A beginner’s guide to zero-waste living
Being vegan and striving towards sustainability often go hand in hand, with veganism being a great way to cut down your carbon footprint and reduce your overall negative impact on the planet.
For those looking to go one step further when it comes to eco-conscious living, zero waste might be for you.
Here is our ultimate beginner’s guide to zero waste living, and how small changes, accumulatively, can have a great impact on reducing waste.
What is ‘zero waste’?
Coined in the 1970s by chemist Paul Palmer the term ‘zero waste’ was initially meant to reduce the amount of chemical waste in laboratories. The term was later picked up by eco-conscious individuals and businesses trying to cut their waste, specifically plastic waste.
The Zero Waste International Alliance defines zero waste as: “The conservation of all resources by means of responsible production, consumption, reuse, and recovery of products, packaging, and materials without burning and with no discharges to land, water, or air that threaten the environment or human health.”
In our current system, it’s almost impossible for consumers to reach actual zero waste, so the term is more of an aspiration than a rule. Related terms you may have heard of include ‘low waste’ and ‘circular living’.
Followers of the zero waste movement aim to reduce what goes into their general waste bin to almost nothing. Overall, recycling should be reduced where possible but not eliminated.
In the early years of the movement, the ‘trash jar’ was a common way to track waste that is still being created.
Shopping second-hand has boomed in recent years, with the environmental and economical benefits speaking for themselves. With sites like eBay and Vinted making shopping this way easier than ever, there are rarely reasons to buy something new.
Shopping this way fits perfectly into zero-waste living for two reasons. Firstly, when you buy something new you are essentially telling that business to keep making more of something. From your phone to your clothing, buying something new encourages further production.
Secondly, when you buy something second-hand, you are extending the life of that item and getting more use out of the energy or resources that went into it before it ends up in landfill.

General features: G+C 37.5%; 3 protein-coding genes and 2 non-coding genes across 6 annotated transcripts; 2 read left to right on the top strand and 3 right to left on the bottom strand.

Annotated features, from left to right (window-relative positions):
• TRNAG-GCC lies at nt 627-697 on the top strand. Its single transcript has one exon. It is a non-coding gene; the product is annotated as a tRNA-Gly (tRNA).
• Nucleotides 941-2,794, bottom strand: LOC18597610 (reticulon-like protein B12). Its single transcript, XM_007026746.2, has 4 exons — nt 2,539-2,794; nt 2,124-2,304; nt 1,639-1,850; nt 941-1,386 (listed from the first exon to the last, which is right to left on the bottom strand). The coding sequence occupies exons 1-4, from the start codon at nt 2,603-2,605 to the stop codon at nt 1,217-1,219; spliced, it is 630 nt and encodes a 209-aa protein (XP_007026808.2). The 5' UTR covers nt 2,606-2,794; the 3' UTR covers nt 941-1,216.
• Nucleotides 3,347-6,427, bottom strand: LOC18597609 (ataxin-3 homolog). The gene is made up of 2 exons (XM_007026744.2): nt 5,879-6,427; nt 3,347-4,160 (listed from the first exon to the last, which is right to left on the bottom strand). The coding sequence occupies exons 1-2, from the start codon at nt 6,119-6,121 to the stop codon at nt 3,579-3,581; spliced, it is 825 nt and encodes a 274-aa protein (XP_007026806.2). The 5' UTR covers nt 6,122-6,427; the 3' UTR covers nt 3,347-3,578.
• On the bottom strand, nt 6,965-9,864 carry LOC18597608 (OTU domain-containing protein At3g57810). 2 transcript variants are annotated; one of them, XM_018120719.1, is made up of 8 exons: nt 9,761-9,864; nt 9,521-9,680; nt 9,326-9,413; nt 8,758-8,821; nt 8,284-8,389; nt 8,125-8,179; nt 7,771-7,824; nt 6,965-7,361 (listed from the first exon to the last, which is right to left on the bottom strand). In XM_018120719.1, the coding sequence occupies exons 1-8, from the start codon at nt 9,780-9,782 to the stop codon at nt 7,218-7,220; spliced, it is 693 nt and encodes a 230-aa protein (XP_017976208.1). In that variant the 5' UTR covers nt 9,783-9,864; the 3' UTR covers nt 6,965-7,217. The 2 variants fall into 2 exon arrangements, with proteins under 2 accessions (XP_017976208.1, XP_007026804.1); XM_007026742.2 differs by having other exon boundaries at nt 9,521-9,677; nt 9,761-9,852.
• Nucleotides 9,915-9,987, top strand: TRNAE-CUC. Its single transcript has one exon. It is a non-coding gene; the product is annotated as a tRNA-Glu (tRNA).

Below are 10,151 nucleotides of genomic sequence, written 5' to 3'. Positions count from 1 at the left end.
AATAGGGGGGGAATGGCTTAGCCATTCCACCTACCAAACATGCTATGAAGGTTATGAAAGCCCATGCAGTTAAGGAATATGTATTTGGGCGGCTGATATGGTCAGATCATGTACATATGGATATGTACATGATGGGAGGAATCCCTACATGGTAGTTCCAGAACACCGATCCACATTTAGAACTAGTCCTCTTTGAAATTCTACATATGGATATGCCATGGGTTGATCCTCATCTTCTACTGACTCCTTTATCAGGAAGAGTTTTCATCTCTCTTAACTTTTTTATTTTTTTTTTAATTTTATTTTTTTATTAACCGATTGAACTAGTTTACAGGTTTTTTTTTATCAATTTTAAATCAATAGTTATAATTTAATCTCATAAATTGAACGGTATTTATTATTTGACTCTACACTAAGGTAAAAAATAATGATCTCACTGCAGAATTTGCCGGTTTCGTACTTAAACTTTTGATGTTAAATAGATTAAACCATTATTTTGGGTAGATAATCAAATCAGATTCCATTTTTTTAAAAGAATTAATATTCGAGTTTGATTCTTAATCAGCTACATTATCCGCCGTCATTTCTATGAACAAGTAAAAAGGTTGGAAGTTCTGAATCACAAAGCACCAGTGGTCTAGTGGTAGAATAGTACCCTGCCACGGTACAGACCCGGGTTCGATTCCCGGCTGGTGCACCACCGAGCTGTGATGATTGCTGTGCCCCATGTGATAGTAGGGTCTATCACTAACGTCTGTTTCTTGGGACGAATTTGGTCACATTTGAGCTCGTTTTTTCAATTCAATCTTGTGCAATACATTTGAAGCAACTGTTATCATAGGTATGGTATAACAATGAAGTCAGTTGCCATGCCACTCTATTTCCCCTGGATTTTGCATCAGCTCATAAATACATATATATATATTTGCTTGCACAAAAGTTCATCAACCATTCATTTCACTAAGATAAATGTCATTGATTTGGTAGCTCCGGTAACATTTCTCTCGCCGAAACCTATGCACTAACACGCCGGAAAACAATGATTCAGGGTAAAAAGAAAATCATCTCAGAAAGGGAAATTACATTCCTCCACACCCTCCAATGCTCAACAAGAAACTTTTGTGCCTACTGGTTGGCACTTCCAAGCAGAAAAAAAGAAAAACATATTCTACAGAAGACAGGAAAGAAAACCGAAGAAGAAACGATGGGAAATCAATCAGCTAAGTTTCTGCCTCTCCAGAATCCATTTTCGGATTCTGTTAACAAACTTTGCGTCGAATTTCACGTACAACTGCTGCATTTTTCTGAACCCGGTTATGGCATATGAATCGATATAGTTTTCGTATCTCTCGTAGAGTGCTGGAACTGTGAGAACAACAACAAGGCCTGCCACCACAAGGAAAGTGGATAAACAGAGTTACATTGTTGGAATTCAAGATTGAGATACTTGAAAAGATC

In the UK, we have an abundance of charity shops, making second-hand shopping easier than ever before.
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Find a refill store
In the past decade, the number of refill stores nationwide has boomed. These stores allow users to live more sustainably as they can bring their own containers and find pantry staples, as well as other day-to-day goods all free from packaging.
Finding one of these locally to you can be a game changer in your zero-waste journey. One of these stores in Lancashire recently went completely vegan, with many others following suit - meaning you can shop at a store that meets your dietary needs and your sustainability goals.
Always carry a tote!
This is a daily habit that many have got used to since the introduction of the plastic bag charge in many supermarkets across the UK, however it can’t be understated. Taking a tote bag around with you wherever you go can really help reduce your waste. They can be folded or rolled and popped into your main bag, or even a jacket pocket.
It’s easy to remember your bags when you’re planning to go shopping but how many times are you out and have to buy a plastic bag for an impromptu purchase? With plastic bags taking over 1000 years to biodegrade, ensuring that you always have a bag on you can really cut down on your use of them.
From your moisturiser to the way you shave, there are many alternatives to plastic-wrapped or disposable grooming options. However, for those just starting out, your soap is one of the biggest bathroom changes you can make.
Whether it’s hand soap, body wash, shampoo or face wash, the soap you use often comes in plastic containers. Switching to solid soap can help save both the planet and your shelf space.
Whether it’s a solid conditioner bar from LUSH or a run-of-the-mill bar of soap by your sink, you’ll be surprised how quickly your little bathroom bin becomes obsolete.
The drinks industry relies on the concept of single-use. From cans of fizzy drinks to plastic bottles of water, there are many drinks you can grab and go. But while that drink might last you an hour or two, its packaging will, unfortunately, last a lot longer.
Taking your own bottle for water or flask saves you money, with bottled water up to 1000 times more expensive than tap water! A common argument for buying bottled water is that it tastes better? If you live in an area with soft water, like much of the North, Wales and Scotland you might not have this problem. However, water in the South, particularly places like London is incredibly hard and can be cloudy or taste off.
In these cases, investing in a water filter can really help you start to embrace tap water. Filtering hard water can truly improve the quality and help you go cold turkey on bottled water.
Taking your own reusable cup into coffee shops when ordering takeaway drinks also cuts your waste dramatically. For example, if you buy a coffee on your way to work everyday, that’s up to 260 coffee cups per year from one individual. Taking your own cup cuts this number down to zero.
By making these small changes, in any combination, can really help make a difference. For more advanced zero-waste tips, keep your eyes peeled for upcoming content.
Interested in protecting the planet? Take a look at our environment page for more articles on this topic. For more information on the paradox of sustainable fashion, consider having a ‘couture mindset’.